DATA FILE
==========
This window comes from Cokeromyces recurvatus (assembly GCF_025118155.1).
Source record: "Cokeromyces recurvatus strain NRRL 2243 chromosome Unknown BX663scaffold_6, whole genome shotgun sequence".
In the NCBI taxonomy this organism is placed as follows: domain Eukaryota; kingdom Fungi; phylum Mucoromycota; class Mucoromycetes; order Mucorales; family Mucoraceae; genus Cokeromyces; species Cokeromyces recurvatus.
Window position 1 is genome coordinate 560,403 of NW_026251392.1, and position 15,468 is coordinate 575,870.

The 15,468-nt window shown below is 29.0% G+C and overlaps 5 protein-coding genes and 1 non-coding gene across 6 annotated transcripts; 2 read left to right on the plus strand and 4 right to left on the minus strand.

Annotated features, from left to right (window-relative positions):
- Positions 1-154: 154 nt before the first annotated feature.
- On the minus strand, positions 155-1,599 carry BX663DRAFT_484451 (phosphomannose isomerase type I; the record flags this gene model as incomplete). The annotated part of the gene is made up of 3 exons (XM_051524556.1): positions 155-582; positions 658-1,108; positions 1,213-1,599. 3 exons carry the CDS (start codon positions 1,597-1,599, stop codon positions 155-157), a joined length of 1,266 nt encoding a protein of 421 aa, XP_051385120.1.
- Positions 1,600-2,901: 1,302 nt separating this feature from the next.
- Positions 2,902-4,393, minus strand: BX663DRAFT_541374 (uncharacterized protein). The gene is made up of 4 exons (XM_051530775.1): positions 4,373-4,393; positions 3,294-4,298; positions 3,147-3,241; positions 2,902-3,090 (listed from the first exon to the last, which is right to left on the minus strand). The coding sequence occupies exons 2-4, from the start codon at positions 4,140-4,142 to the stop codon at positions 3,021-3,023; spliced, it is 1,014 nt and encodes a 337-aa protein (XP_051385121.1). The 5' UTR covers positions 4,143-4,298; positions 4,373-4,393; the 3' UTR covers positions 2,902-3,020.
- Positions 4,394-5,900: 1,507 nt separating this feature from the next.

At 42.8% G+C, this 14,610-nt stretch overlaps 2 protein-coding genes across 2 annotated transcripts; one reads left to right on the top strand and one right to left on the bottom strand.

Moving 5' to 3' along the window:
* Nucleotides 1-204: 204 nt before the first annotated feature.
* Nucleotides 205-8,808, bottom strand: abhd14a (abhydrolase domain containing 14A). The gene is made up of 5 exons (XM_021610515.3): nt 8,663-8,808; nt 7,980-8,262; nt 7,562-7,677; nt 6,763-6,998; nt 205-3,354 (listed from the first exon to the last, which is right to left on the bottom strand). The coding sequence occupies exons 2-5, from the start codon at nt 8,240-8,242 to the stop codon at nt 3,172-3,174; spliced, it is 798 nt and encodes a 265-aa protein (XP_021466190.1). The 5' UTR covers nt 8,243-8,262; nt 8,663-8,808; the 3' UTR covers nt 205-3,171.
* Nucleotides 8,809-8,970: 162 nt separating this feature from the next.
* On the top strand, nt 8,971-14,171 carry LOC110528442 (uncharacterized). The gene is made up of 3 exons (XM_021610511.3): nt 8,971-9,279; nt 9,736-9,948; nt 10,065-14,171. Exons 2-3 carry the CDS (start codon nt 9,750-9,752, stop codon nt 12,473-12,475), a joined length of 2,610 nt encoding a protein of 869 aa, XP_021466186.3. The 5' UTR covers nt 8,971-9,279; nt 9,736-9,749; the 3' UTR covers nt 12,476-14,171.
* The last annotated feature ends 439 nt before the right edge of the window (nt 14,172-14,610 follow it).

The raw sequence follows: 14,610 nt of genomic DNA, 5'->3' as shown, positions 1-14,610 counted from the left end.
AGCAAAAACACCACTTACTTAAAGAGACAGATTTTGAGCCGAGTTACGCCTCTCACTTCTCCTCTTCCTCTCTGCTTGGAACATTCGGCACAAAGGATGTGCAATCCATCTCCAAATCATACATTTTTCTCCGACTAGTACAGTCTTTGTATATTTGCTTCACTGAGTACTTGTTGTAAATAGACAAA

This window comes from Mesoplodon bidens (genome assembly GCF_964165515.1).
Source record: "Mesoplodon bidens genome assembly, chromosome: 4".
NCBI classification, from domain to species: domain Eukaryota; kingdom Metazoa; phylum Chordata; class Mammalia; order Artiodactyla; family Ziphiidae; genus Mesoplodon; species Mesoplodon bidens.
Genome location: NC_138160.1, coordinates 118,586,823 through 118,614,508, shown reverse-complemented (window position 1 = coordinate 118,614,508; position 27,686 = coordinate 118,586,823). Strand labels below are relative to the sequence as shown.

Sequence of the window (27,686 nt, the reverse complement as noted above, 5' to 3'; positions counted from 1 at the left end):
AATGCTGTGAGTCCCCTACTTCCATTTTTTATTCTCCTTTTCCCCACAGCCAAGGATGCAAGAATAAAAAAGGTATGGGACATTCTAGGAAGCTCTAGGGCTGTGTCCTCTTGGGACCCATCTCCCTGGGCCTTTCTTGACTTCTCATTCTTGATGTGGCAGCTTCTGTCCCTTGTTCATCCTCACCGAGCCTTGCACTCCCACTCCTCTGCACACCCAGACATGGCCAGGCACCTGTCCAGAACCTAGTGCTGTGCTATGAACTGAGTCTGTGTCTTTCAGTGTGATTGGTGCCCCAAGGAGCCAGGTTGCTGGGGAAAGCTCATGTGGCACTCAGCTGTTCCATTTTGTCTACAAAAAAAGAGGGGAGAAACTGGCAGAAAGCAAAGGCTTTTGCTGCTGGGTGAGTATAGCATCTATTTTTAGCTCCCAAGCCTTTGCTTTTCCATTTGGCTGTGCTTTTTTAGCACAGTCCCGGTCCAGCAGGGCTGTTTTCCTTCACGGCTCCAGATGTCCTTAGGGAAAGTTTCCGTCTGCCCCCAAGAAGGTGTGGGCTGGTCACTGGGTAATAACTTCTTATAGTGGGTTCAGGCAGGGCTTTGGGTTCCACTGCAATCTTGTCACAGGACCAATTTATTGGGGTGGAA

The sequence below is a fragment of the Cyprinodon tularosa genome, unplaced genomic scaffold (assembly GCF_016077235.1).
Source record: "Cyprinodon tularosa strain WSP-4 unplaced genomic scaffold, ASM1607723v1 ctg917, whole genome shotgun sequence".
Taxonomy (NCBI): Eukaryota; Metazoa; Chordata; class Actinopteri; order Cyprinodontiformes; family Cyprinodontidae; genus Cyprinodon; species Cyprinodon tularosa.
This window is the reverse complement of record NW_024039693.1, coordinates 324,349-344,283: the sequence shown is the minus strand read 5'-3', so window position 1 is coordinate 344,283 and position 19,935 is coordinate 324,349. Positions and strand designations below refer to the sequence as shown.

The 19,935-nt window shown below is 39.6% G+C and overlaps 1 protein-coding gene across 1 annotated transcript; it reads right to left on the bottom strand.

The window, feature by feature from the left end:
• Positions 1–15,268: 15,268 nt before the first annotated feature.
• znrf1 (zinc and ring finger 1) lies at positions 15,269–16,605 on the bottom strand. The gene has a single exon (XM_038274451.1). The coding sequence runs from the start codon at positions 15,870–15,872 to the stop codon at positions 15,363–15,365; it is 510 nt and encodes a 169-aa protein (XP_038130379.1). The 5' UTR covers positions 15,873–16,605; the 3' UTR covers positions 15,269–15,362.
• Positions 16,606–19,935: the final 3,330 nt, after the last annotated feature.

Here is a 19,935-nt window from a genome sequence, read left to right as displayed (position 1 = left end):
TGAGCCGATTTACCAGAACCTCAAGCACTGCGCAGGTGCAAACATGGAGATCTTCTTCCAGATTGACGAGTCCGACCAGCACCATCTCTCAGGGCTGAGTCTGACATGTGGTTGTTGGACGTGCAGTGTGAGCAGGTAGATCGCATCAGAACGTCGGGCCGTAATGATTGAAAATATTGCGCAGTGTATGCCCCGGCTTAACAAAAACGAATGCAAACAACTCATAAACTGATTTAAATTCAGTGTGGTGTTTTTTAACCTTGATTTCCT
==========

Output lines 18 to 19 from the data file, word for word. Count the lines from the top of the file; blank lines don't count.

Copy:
* The last annotated feature ends 439 nt before the right edge of the window (nt 14,172-14,610 follow it).

The raw sequence follows: 14,610 nt of genomic DNA, 5'->3' as shown, positions 1-14,610 counted from the left end.